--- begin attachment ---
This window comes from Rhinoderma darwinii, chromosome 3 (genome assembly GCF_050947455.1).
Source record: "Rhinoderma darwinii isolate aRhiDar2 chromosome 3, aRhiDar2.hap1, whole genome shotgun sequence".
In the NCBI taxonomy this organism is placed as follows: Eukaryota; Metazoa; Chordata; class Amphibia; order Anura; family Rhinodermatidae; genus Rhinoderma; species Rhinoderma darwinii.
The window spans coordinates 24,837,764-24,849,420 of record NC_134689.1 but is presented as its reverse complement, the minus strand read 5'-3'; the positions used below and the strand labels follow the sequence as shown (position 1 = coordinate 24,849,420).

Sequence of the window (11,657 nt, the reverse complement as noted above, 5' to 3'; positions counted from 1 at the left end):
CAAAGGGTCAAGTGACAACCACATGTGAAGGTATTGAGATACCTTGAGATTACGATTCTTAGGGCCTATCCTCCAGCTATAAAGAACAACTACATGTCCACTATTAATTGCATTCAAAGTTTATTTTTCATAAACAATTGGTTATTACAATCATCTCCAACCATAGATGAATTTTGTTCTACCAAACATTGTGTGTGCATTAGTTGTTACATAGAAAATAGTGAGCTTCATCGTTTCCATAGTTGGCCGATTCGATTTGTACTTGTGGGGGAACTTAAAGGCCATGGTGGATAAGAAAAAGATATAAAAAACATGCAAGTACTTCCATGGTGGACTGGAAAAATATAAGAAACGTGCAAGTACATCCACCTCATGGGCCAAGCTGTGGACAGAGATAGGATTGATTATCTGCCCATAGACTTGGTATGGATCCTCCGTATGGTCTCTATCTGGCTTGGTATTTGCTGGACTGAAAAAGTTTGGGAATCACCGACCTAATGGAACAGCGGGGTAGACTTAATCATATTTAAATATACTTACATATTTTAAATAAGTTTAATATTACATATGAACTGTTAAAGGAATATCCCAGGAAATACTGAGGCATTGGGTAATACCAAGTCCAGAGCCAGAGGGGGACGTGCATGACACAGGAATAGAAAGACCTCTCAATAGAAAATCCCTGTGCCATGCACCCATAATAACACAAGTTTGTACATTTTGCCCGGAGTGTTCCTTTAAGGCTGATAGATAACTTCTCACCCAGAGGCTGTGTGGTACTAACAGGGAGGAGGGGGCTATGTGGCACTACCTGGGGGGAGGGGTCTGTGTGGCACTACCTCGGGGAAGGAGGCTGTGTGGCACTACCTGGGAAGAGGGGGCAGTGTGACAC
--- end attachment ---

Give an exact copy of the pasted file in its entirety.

This window comes from Rhinoderma darwinii, chromosome 3 (genome assembly GCF_050947455.1).
Source record: "Rhinoderma darwinii isolate aRhiDar2 chromosome 3, aRhiDar2.hap1, whole genome shotgun sequence".
In the NCBI taxonomy this organism is placed as follows: Eukaryota; Metazoa; Chordata; class Amphibia; order Anura; family Rhinodermatidae; genus Rhinoderma; species Rhinoderma darwinii.
The window spans coordinates 24,837,764-24,849,420 of record NC_134689.1 but is presented as its reverse complement, the minus strand read 5'-3'; the positions used below and the strand labels follow the sequence as shown (position 1 = coordinate 24,849,420).

Sequence of the window (11,657 nt, the reverse complement as noted above, 5' to 3'; positions counted from 1 at the left end):
CAAAGGGTCAAGTGACAACCACATGTGAAGGTATTGAGATACCTTGAGATTACGATTCTTAGGGCCTATCCTCCAGCTATAAAGAACAACTACATGTCCACTATTAATTGCATTCAAAGTTTATTTTTCATAAACAATTGGTTATTACAATCATCTCCAACCATAGATGAATTTTGTTCTACCAAACATTGTGTGTGCATTAGTTGTTACATAGAAAATAGTGAGCTTCATCGTTTCCATAGTTGGCCGATTCGATTTGTACTTGTGGGGGAACTTAAAGGCCATGGTGGATAAGAAAAAGATATAAAAAACATGCAAGTACTTCCATGGTGGACTGGAAAAATATAAGAAACGTGCAAGTACATCCACCTCATGGGCCAAGCTGTGGACAGAGATAGGATTGATTATCTGCCCATAGACTTGGTATGGATCCTCCGTATGGTCTCTATCTGGCTTGGTATTTGCTGGACTGAAAAAGTTTGGGAATCACCGACCTAATGGAACAGCGGGGTAGACTTAATCATATTTAAATATACTTACATATTTTAAATAAGTTTAATATTACATATGAACTGTTAAAGGAATATCCCAGGAAATACTGAGGCATTGGGTAATACCAAGTCCAGAGCCAGAGGGGGACGTGCATGACACAGGAATAGAAAGACCTCTCAATAGAAAATCCCTGTGCCATGCACCCATAATAACACAAGTTTGTACATTTTGCCCGGAGTGTTCCTTTAAGGCTGATAGATAACTTCTCACCCAGAGGCTGTGTGGTACTAACAGGGAGGAGGGGGCTATGTGGCACTACCTGGGGGGAGGGGTCTGTGTGGCACTACCTCGGGGAAGGAGGCTGTGTGGCACTACCTGGGAAGAGGGGGCAGTGTGACAC